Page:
Conclusion

Our findings confirm that the home environment represents an important site for the spread of pathogens responsible for foodborne diseases. In order to adopt good hygiene practices in the home setting, consumers need to be informed about safety procedures of domestic food handling, storage and preparation.

Keywords

Food safetyKnowledgeBehavioursPracticesHomeConsumers

Introduction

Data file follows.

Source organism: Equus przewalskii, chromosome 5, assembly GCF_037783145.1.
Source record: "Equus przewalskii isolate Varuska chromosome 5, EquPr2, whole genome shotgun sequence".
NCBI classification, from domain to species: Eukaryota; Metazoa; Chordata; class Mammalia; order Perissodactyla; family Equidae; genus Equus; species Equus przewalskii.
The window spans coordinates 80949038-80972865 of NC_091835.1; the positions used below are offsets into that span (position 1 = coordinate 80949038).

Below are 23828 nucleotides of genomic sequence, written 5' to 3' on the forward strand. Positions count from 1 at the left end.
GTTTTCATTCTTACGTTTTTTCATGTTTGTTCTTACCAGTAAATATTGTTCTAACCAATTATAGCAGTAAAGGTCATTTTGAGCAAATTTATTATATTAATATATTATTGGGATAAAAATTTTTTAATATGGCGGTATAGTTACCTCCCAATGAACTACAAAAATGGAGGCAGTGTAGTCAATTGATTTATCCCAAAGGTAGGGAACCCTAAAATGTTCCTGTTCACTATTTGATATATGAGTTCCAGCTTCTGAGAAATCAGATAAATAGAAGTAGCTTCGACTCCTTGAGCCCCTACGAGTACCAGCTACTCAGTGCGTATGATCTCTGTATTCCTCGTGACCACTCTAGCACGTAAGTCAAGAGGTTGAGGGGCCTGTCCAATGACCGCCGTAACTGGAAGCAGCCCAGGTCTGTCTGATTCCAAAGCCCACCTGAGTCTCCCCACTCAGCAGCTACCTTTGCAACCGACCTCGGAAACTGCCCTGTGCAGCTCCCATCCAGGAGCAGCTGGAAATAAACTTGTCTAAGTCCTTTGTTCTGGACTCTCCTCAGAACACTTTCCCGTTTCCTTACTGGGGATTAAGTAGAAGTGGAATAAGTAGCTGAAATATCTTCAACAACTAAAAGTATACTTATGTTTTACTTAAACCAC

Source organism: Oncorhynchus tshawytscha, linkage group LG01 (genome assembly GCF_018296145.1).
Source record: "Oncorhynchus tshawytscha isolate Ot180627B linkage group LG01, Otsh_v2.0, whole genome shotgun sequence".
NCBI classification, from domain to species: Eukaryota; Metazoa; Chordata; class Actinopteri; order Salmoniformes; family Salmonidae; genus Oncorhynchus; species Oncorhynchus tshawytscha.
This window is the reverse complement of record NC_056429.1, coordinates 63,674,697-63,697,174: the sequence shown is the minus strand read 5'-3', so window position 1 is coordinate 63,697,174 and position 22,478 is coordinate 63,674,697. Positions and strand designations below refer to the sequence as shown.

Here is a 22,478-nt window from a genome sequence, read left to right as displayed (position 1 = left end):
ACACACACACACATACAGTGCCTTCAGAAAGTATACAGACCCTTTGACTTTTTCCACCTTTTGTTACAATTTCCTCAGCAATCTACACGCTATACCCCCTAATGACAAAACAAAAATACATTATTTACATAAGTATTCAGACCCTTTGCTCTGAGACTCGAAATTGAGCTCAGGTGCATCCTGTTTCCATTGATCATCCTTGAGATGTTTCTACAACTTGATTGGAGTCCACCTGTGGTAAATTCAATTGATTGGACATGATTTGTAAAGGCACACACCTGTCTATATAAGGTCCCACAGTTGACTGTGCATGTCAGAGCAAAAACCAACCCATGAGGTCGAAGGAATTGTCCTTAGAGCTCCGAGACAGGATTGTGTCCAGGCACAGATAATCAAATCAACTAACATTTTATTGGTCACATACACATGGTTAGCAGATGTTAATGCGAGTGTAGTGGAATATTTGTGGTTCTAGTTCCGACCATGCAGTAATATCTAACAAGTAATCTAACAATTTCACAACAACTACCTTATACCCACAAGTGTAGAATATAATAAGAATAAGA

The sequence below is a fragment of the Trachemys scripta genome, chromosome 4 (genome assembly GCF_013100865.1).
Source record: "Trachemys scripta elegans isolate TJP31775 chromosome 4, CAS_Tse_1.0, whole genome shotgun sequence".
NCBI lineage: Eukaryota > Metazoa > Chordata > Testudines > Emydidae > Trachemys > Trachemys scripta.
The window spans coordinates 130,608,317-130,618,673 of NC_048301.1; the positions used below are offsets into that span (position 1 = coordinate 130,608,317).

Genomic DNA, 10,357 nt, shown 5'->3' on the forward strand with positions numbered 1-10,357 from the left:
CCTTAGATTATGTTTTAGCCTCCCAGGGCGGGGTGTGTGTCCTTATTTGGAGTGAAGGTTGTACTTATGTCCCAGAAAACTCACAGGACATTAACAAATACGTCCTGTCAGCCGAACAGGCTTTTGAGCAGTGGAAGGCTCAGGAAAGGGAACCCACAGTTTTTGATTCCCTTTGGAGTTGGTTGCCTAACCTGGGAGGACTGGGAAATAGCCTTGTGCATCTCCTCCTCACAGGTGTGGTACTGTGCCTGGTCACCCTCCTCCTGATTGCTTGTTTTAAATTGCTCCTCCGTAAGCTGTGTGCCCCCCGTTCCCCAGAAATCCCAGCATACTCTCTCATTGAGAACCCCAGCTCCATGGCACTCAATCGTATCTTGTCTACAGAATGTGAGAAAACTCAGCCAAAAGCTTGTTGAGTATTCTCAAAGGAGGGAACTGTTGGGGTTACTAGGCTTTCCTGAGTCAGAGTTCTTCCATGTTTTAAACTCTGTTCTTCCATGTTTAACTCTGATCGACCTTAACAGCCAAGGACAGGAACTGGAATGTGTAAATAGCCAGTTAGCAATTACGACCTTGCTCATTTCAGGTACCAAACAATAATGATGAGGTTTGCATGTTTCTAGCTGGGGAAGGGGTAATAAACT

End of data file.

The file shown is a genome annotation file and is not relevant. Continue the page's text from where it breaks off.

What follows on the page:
Even though there have been substantial developments in food production and safety management, developed countries continue to deal with numerous and critical food safety problems (Anklam and Battaglia 2001; International Commission on Microbiological Specifications for Foods 2006; Schlund 2002; Toyofuku 2006). In fact, despite the recent introduction of careful legislation and improvement on food production and storage techniques, foodborne diseases represent significant concerns for the economic consequences of public health (Adak et al. 2005; Buzby and Roberts 2009; De Giusti et al. 2007; Doménech et al. 2007; Faustini et al. 2003; Hoffman et al. 2005; Kim 2009; Meng and Doyle 1998; Meng and Doyle 2002).